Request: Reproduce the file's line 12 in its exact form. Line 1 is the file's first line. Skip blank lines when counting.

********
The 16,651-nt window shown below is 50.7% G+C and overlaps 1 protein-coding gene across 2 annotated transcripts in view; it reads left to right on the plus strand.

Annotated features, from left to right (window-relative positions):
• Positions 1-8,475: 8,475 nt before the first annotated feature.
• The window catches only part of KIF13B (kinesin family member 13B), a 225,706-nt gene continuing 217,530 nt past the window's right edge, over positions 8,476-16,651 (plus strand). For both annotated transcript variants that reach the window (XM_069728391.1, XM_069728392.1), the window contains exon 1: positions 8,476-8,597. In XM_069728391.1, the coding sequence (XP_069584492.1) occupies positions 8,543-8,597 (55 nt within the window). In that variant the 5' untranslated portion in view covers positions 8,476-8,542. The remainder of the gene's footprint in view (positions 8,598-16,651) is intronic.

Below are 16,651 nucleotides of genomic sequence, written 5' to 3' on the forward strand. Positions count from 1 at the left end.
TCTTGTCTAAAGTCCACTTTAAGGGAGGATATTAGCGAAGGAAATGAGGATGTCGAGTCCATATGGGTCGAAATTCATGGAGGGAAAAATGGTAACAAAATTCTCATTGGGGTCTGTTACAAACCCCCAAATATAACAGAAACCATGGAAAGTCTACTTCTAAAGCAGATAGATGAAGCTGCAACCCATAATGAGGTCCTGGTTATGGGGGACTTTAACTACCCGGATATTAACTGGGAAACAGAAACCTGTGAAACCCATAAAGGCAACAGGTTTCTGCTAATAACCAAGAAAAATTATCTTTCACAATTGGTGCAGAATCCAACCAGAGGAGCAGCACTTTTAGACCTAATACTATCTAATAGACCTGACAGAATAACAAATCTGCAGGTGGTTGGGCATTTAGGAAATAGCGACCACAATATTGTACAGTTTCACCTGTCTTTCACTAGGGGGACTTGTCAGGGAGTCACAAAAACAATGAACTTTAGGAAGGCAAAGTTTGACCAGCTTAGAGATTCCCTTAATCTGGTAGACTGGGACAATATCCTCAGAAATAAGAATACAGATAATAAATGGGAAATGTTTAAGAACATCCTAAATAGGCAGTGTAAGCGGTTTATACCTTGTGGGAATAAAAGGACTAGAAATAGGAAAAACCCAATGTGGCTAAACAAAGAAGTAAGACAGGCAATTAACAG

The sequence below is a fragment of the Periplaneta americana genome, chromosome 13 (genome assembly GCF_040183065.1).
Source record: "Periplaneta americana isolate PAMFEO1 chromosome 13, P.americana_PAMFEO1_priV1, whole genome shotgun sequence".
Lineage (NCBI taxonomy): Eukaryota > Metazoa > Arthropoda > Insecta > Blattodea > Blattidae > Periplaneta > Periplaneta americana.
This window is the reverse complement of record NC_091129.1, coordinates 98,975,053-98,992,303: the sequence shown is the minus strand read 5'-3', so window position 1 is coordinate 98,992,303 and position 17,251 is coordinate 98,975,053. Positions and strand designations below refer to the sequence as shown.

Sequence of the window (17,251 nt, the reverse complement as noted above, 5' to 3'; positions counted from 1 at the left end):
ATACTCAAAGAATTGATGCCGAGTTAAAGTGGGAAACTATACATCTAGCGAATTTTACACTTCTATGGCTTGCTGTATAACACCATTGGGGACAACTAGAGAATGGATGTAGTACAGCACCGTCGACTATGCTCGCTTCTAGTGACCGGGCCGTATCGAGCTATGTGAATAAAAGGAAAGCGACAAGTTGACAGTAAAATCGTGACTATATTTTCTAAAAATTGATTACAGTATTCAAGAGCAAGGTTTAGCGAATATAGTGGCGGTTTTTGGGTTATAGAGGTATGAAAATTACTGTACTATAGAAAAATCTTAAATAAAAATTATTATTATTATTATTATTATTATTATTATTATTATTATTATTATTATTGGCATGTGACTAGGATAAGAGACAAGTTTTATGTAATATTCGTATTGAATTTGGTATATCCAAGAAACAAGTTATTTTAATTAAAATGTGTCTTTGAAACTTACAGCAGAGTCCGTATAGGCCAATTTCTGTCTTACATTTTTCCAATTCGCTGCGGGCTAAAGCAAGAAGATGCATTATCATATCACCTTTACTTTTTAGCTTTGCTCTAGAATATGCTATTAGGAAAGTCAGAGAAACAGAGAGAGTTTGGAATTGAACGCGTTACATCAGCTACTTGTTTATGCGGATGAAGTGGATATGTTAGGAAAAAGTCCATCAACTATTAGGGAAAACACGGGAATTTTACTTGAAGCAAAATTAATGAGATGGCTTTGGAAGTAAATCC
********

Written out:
ATACTCAAAGAATTGATGCCGAGTTAAAGTGGGAAACTATACATCTAGCGAATTTTACACTTCTATGGCTTGCTGTATAACACCATTGGGGACAACTAGAGAATGGATGTAGTACAGCACCGTCGACTATGCTCGCTTCTAGTGACCGGGCCGTATCGAGCTATGTGAATAAAAGGAAAGCGACAAGTTGACAGTAAAATCGTGACTATATTTTCTAAAAATTGATTACAGTATTCAAGAGCAAGGTTTAGCGAATATAGTGGCGGTTTTTGGGTTATAGAGGTATGAAAATTACTGTACTATAGAAAAATCTTAAATAAAAATTATTATTATTATTATTATTATTATTATTATTATTATTATTATTATTATTGGCATGTGACTAGGATAAGAGACAAGTTTTATGTAATATTCGTATTGAATTTGGTATATCCAAGAAACAAGTTATTTTAATTAAAATGTGTCTTTGAAACTTACAGCAGAGTCCGTATAGGCCAATTTCTGTCTTACATTTTTCCAATTCGCTGCGGGCTAAAGCAAGAAGATGCATTATCATATCACCTTTACTTTTTAGCTTTGCTCTAGAATATGCTATTAGGAAAGTCAGAGAAACAGAGAGAGTTTGGAATTGAACGCGTTACATCAGCTACTTGTTTATGCGGATGAAGTGGATATGTTAGGAAAAAGTCCATCAACTATTAGGGAAAACACGGGAATTTTACTTGAAGCAAAATTAATGAGATGGCTTTGGAAGTAAATCC